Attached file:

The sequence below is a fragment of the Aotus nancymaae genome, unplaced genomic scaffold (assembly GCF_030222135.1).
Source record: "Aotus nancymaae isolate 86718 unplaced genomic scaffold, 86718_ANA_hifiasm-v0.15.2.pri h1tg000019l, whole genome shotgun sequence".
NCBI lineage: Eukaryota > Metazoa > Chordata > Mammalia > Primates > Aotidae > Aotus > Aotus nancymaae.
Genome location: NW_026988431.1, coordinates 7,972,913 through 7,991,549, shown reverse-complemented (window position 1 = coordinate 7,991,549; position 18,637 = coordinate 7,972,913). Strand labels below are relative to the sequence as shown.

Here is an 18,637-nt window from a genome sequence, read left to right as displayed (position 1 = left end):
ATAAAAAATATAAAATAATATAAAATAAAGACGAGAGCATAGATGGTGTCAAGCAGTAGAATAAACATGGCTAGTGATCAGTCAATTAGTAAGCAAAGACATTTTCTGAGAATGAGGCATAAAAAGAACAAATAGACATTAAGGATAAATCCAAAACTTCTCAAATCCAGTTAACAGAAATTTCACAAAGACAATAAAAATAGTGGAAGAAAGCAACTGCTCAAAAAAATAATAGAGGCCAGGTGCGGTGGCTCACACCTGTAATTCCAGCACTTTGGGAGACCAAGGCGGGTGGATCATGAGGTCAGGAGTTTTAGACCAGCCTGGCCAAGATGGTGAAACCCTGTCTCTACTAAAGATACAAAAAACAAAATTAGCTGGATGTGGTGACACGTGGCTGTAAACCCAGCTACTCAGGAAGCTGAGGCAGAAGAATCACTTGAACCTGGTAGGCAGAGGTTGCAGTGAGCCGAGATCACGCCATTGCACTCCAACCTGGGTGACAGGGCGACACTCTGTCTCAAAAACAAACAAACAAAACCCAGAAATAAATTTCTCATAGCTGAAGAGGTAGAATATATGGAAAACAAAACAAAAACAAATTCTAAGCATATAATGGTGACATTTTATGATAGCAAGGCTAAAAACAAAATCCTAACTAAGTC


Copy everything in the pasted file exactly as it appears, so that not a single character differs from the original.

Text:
The sequence below is a fragment of the Aotus nancymaae genome, unplaced genomic scaffold (assembly GCF_030222135.1).
Source record: "Aotus nancymaae isolate 86718 unplaced genomic scaffold, 86718_ANA_hifiasm-v0.15.2.pri h1tg000019l, whole genome shotgun sequence".
NCBI lineage: Eukaryota > Metazoa > Chordata > Mammalia > Primates > Aotidae > Aotus > Aotus nancymaae.
Genome location: NW_026988431.1, coordinates 7,972,913 through 7,991,549, shown reverse-complemented (window position 1 = coordinate 7,991,549; position 18,637 = coordinate 7,972,913). Strand labels below are relative to the sequence as shown.

Here is an 18,637-nt window from a genome sequence, read left to right as displayed (position 1 = left end):
ATAAAAAATATAAAATAATATAAAATAAAGACGAGAGCATAGATGGTGTCAAGCAGTAGAATAAACATGGCTAGTGATCAGTCAATTAGTAAGCAAAGACATTTTCTGAGAATGAGGCATAAAAAGAACAAATAGACATTAAGGATAAATCCAAAACTTCTCAAATCCAGTTAACAGAAATTTCACAAAGACAATAAAAATAGTGGAAGAAAGCAACTGCTCAAAAAAATAATAGAGGCCAGGTGCGGTGGCTCACACCTGTAATTCCAGCACTTTGGGAGACCAAGGCGGGTGGATCATGAGGTCAGGAGTTTTAGACCAGCCTGGCCAAGATGGTGAAACCCTGTCTCTACTAAAGATACAAAAAACAAAATTAGCTGGATGTGGTGACACGTGGCTGTAAACCCAGCTACTCAGGAAGCTGAGGCAGAAGAATCACTTGAACCTGGTAGGCAGAGGTTGCAGTGAGCCGAGATCACGCCATTGCACTCCAACCTGGGTGACAGGGCGACACTCTGTCTCAAAAACAAACAAACAAAACCCAGAAATAAATTTCTCATAGCTGAAGAGGTAGAATATATGGAAAACAAAACAAAAACAAATTCTAAGCATATAATGGTGACATTTTATGATAGCAAGGCTAAAAACAAAATCCTAACTAAGTC